Development and Destruction Along the Amazon

The Guardian’s Jonathan Watts, the paper’s former Beijing bureau chief and current global environment editor, travels along the Amazon River to explore efforts by the Brazilian government to create “the world’s largest grain canal” through a network of 49 , funded partially by Chinese financing. Chinese imports of Brazilian food, especially soya beans, are already having a huge impact on the Brazilian shipping industry. Opponents of the dam project cite concerns over the welfare of indigenous populations and the local environment:

For the Brazilian government, this mega-scheme to open up the Tapajós basin – which is roughly the area of France – is a linchpin of national economic development and trade with China. For local politicians, it is an opportunity to industrialise, expand and enrich the business of nearby cities, which expect their populations to double in size over the next 10 years.

For opponents, however, the “hydrovia” – as the river transport scheme is known – and related projects are the biggest threat ever posed to the native inhabitants, traditional riverine communities, waters and wildlife. By one estimate, 950,000 hectares of forest would be cleared, releasing significant amounts of carbon dioxide.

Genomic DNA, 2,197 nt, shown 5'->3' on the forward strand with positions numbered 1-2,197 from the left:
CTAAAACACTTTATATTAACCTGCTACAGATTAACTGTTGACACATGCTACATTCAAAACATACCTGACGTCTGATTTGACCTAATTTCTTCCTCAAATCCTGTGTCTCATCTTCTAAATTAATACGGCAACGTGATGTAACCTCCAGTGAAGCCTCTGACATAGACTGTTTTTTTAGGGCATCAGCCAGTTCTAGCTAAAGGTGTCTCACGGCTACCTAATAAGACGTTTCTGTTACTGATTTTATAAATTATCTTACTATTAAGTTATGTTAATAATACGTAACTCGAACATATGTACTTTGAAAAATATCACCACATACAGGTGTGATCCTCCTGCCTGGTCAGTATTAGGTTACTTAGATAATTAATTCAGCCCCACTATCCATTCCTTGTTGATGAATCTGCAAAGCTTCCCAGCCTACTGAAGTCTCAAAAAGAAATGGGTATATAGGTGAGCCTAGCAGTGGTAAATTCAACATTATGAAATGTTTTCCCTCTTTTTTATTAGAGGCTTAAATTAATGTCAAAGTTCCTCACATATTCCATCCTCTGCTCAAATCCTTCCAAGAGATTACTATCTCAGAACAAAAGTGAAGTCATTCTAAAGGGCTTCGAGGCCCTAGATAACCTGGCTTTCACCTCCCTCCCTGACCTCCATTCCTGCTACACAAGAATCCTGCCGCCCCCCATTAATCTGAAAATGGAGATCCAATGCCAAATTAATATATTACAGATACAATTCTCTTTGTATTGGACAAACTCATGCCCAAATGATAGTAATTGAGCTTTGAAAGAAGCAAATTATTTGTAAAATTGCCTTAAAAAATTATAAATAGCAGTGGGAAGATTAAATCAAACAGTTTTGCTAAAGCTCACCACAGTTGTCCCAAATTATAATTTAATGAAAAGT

[…] The Amazon Watch NGO recently urged the government in Beijing to rethink its use of the -China Cooperation Fund to finance destructive transport projects in sensitive ecosystems.

[…] Bruno Rolim, secretary of the environment in the municipal government, was wary. “China has lots of pollution accidents. It suggests they put much more of a priority on the economy than the environment,” he said. “This is a very sensitive area. The Amazon has the greatest freshwater assets in the world. We don’t want what happened [in China] to happen here.” [Source]

Mary Kay Magistad, former NPR correspondent in China, traveled with Watts down the Amazon, a trip she covered on her Whose Century Is It? podcast. In the podcast, she and Watts discuss the impact of China’s investment in the Brazilian region and compare Brazil’s approach to such projects with China’s.

A few years ago, a China-funded railway project in the Amazon also sparked fears of environmental and cultural destruction. That project was sidelined by political and economic turmoil in Brazil.